Beside the sales of BioReliance and BioSource Europe, the reevaluation led to changes in management, including a new global sales leader, Bernd Brust; changes to the company’s sales commission structure; and “harmonized compensation systems across the product mix” in its major geographic regions.
In the past, Lucier had spoken about the difficulties of integrating the acquisitions it had made in recent years. In total, during the past three and a half years, Invitrogen acquired 15 companies.
This week, Lucier said that most of the integration has been completed, and, in particular, the acquisitions of three protein-related assets could soon prove fruitful for Invitrogen.
“We finished the facility consolidation of Caltag, Zymed, and BioSource,” Lucier said. “And these companies now have one of the largest portfolios of antibodies on the market. And, in fact, we grew over 20 percent in primary mouse antibodies and 15 percent in human antibodies for the full year.”
Lucier made his comments as Invitrogen posted a 1.4-percent rise in the fourth quarter, which grew to $329.8 million from $325.32 million during the year-ago period. One-off charges created a net loss of $100.2 million compared with a profit of $49.6 million a year ago.

“We are very committed to protein chips, and it is one [area] where unfortunately, tools just take a long time to mature and get adopted. But we think it’s going to be a very promising, large opportunity as the year progresses and as we go into 2008.”

Revenues in the BioDiscovery unit rose to $212.5 million, a 2.7-percent increase over $206.8 million a year ago.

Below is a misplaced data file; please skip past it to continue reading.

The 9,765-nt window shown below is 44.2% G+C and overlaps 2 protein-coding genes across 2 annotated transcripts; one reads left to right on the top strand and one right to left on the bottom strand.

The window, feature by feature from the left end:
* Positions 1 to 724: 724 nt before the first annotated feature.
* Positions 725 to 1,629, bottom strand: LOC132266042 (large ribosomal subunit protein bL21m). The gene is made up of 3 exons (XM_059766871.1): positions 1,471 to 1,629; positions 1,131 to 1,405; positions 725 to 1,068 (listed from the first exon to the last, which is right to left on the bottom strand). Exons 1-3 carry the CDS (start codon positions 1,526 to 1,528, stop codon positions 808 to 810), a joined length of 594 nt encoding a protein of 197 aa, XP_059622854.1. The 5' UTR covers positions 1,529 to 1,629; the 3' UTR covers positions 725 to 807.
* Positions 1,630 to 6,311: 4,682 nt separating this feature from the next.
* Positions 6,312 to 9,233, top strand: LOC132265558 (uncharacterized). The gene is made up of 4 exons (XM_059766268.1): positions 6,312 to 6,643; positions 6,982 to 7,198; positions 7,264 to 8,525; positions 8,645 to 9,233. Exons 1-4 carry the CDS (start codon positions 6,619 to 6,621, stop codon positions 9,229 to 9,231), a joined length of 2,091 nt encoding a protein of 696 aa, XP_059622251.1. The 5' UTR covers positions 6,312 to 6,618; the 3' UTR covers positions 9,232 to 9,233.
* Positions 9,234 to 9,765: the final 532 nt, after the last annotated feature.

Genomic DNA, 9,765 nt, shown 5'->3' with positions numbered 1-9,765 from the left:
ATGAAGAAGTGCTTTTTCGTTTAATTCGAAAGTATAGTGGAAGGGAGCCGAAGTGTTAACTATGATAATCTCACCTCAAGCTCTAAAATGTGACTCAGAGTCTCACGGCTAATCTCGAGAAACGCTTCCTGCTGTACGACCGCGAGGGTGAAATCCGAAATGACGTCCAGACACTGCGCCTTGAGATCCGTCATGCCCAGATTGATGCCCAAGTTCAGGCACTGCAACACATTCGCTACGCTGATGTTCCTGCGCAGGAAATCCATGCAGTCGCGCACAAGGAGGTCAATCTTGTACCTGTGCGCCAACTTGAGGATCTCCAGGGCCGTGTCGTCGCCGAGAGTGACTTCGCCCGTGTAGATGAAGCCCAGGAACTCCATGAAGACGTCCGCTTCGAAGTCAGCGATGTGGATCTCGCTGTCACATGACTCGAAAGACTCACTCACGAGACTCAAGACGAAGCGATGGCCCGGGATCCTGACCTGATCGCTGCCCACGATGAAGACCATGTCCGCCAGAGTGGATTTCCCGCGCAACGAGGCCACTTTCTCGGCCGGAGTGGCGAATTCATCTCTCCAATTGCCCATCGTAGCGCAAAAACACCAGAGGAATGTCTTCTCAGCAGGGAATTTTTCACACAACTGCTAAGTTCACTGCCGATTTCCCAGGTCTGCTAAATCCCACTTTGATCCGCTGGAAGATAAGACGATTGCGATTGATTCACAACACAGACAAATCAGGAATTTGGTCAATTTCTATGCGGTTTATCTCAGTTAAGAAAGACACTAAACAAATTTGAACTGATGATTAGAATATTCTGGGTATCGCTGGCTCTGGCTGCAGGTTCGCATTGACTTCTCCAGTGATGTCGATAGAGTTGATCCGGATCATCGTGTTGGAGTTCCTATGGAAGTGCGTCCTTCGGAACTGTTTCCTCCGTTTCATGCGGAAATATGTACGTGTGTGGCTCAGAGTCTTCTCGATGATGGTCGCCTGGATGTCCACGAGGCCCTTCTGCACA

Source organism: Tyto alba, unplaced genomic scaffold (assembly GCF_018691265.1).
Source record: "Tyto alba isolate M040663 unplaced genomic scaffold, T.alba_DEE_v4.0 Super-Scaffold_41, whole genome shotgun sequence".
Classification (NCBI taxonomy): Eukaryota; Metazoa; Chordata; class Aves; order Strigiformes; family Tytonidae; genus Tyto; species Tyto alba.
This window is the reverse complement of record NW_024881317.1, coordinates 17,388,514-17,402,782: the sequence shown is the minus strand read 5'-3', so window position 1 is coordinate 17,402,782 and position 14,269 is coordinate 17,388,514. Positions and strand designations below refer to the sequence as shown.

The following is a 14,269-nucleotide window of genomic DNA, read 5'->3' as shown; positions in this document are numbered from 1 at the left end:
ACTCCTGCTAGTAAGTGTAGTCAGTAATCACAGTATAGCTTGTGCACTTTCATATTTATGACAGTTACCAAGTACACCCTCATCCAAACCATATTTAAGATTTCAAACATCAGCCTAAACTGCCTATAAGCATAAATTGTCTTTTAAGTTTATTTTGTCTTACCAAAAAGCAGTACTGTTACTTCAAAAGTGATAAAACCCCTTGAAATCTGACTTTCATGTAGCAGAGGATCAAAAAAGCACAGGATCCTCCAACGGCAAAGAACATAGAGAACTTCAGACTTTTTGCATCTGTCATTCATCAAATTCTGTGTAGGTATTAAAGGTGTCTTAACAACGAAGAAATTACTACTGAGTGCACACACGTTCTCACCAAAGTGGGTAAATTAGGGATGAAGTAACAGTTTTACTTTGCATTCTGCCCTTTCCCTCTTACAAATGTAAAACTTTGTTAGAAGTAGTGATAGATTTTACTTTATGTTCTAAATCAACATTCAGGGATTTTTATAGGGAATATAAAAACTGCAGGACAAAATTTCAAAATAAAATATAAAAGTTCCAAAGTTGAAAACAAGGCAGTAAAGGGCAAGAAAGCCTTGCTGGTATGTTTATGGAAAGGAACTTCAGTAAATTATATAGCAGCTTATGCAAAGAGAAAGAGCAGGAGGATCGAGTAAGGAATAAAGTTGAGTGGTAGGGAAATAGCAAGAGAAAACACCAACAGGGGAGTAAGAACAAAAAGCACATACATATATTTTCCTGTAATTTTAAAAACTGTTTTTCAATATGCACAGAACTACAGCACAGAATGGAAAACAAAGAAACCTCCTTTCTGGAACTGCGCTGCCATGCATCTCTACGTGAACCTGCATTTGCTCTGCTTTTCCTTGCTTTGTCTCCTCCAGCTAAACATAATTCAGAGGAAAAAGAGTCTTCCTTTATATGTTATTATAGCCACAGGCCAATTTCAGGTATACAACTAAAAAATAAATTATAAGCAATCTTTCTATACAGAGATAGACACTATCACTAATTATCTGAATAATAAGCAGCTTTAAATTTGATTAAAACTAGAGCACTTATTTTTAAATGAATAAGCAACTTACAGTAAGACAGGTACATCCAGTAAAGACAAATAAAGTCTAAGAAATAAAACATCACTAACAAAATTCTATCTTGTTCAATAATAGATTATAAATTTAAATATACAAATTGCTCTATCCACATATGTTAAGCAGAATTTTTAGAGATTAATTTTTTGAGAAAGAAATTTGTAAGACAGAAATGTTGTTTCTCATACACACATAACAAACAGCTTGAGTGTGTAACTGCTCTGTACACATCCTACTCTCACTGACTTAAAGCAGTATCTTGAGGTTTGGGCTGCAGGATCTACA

During the fourth quarter, Invitrogen spent $25.3 million on R&D, including $21.4 million in the BioDiscovery unit. For full-year 2006, the company spent $107.6 million on R&D, including $91 million in BioDiscovery.
For full-year 2006 revenues rose to $1.27 billion from $1.2 billion in full-year 2005, a 5.4 percent climb. Losses for full-year 2006 were $191 million, compared to a profit of $132 million.
In the BioDiscovery unit, revenues rose 11.6 percent to $821.9 million from $736.6 million a year ago.
Invitrogen said it had $380.3 million in cash and cash equivalents as of Dec. 31, 2006, down 49 percent from $751.8 million from a year ago.
During the conference call, Lucier attributed the company’s flagging financials during the year to numerous factors including a down business cycle for some of its product lines, most notably its sera business, whose sales plummeted 40 percent during the first half of 2006 year-over-year.
Also blamed was a shift mix, resulting in lower-margin products comprising a larger share of the company’s overall revenues; and an increase in manufacturing and freight costs.
Shares in Invitrogen rose 11 percent at the close of market Wednesday as Wall Street welcomed the divestiture and better-than-expected earnings per share.